Msipa unites Zim politi­cians in death

Chronicle (Zimbabwe) - - Na­tional News -

“He spent sev­eral years of his life in de­ten­tion as the racist set­tler regime of Ian Dou­glas Smith heav­ily de­scended on the po­lit­i­cal ac­tiv­i­ties of revo­lu­tion­ary icons in the mould of Joshua Nkomo, Ge­orge Nyan­doro, Edi­son Zvobgo, Josiah Chi­na­mano and many oth­ers.

“After Zim­babwe at­tained in­de­pen­dence in 1980, the late Mr Msipa served the new gov­ern­ment in sev­eral ca­pac­i­ties the last of which was as Gover­nor of the Mid­lands Prov­ince. He was a can­did, fear­less and straight-talk­ing na­tion­al­ist who was al­ways ready to de­nounce such evils like trib­al­ism, racism cor­rup­tion and sex­ism.”

Cde Msipa met for­mer na­tion­al­ist Dr Joshua Nkomo in 1955 and started work­ing for the African Na­tional Congress in 1957 by or­gan­is­ing meet­ings for the move­ment while also work­ing as an ac­tive mem­ber of the RATA which was vo­cal against sup­pres­sion of black in­ter­ests, while ad­vo­cat­ing for teach­ers’ rights. He was elected to the Amaveni African Ad­vi­sory Board in Kwekwe and he was its chair­man in 1957 and 1958.

From 1960-1964 he be­came a col­league to Pres­i­dent Mu­gabe who was also a teacher. He was sus­pended from teach­ing for his ac­tive role in politics be­fore he was even­tu­ally banned from par­tak­ing in the pro­fes­sion in 1964 for de­fy­ing or­ders not to take part in po­lit­i­cal ac­tiv­i­ties.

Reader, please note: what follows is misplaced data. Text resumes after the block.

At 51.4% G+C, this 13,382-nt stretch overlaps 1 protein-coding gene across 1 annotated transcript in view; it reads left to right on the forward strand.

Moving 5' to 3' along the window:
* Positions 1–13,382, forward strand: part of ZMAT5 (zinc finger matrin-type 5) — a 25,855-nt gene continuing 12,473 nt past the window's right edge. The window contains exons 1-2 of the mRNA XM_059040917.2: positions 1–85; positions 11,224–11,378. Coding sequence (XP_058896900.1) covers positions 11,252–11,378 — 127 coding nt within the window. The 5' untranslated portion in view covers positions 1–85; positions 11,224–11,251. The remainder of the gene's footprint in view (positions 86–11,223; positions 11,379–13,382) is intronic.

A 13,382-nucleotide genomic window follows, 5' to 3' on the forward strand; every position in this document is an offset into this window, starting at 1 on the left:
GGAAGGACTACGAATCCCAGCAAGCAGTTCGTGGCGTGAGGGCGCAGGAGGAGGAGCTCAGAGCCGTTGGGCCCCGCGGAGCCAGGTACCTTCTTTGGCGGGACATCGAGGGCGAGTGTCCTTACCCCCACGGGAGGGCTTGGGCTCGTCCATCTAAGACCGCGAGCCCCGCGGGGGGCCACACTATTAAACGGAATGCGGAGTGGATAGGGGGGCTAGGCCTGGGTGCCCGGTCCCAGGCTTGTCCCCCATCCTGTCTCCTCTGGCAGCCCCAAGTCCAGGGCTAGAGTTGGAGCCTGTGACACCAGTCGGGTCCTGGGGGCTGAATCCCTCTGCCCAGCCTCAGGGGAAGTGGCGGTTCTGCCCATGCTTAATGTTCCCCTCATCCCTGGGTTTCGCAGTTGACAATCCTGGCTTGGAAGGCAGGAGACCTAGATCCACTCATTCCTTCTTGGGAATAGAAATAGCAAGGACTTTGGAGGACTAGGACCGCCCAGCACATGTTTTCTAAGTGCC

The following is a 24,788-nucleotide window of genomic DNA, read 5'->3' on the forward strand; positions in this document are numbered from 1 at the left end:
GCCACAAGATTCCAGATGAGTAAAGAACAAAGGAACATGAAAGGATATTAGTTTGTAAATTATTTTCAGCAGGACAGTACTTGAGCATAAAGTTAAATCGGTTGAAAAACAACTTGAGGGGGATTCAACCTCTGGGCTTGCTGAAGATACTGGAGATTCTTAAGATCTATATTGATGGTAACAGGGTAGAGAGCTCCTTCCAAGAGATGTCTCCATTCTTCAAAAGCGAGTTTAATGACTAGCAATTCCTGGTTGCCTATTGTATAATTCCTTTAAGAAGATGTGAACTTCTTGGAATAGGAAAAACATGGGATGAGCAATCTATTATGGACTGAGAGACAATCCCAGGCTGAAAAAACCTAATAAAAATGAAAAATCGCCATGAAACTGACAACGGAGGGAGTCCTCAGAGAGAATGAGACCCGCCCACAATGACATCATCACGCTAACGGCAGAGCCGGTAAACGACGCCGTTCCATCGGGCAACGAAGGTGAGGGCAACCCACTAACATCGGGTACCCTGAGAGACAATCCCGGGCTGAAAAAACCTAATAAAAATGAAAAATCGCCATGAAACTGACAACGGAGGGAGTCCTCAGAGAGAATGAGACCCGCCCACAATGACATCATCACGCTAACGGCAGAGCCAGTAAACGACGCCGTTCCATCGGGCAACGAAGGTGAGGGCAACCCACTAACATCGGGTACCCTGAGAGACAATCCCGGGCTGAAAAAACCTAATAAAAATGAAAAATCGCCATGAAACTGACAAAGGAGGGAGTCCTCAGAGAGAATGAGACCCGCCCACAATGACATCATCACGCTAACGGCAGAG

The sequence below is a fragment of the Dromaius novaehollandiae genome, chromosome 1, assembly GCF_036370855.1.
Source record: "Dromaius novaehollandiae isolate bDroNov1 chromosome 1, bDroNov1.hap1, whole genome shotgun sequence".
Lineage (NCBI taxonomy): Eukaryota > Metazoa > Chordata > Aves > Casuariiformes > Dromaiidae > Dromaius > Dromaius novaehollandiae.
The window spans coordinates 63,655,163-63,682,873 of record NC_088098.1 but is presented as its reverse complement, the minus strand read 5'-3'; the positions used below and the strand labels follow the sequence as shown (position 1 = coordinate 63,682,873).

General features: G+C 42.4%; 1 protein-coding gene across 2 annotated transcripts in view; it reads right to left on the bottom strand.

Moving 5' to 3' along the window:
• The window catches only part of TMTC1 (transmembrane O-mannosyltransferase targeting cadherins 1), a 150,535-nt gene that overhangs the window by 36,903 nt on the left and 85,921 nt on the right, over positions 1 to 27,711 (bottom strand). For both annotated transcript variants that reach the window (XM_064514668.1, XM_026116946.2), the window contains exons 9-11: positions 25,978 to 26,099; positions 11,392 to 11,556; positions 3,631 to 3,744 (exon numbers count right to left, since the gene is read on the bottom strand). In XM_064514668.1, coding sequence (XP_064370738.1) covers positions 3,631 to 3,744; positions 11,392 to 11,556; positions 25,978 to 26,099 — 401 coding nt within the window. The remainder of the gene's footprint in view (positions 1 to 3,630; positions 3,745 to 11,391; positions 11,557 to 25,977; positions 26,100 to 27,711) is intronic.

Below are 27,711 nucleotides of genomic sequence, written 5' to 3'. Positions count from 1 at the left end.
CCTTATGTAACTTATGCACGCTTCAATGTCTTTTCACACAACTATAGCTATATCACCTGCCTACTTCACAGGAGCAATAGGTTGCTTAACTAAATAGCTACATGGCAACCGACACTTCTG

Cde Msipa was de­tained at Gon­akudz­ingwa and Harare pris­ons but es­caped in 1966 as a way of chal­leng­ing Smith’s Novem­ber 11, 1965 Uni­lat­eral Dec­la­ra­tion of In­de­pen­dence.

Be­tween 1966 and 1970 Cde Msipa was branded a ter­ror­ist by the set­tler regime and put on the wanted list. He worked at Cold Com­fort Farm, dis­guised as a farm labourer in the com­pany of Didy­mus Mu­tasa and Arthur Guy Clut­ton-Brock. When Mr Clut­ton-Brock was de­ported to the United King­dom for ‘hous­ing ter­ror­ists,’ Cde Msipa went into hid­ing for 10 weeks. He was even­tu­ally cap­tured and sent to prison from 1966-1970 for fight­ing against the Rhode­sian regime. Cde Msipa com­pleted a de­gree in Public Ad­min­is­tra­tion with Unisa while in de­ten­tion. He also did a three year course in public re­la­tions with the Lon­don In­sti­tute of Public Re­la­tions.

From 1971 to 1978 after his re­lease, Cde Msipa worked for com­pa­nies such as Lo­bels where he was sacked for vis­it­ing Malawi as guest of Pres­i­dent Dr Hast­ings Ka­muzu Banda. At David White­head he was sacked for con­tin­u­ing to sup­port “ter­ror­ists”. He played an in­valu­able role in sup­ply­ing lo­gis­ti­cal in­for­ma­tion, medicines and other ne­ces­si­ties for lead­ers of the lib­er­a­tion strug­gle

He was a founder mem­ber of African Na­tional Coun­cil with Cdes Josiah Chi­na­mano, Michael Mawema, Edi­son Sit­hole and Edi­son Zvobgo.

In 1975, he was elected Zapu na­tional sec­re­tary for ed­u­ca­tion and was a mem­ber of the party’s Cen­tral Com­mit­tee. He was in­stru­men­tal in fa­cil­i­tat­ing the ed­u­ca­tion of many lead­ers in the lib­er­a­tion strug­gle within and out­side the coun­try in his role as sec­re­tary for ed­u­ca­tion for Zapu.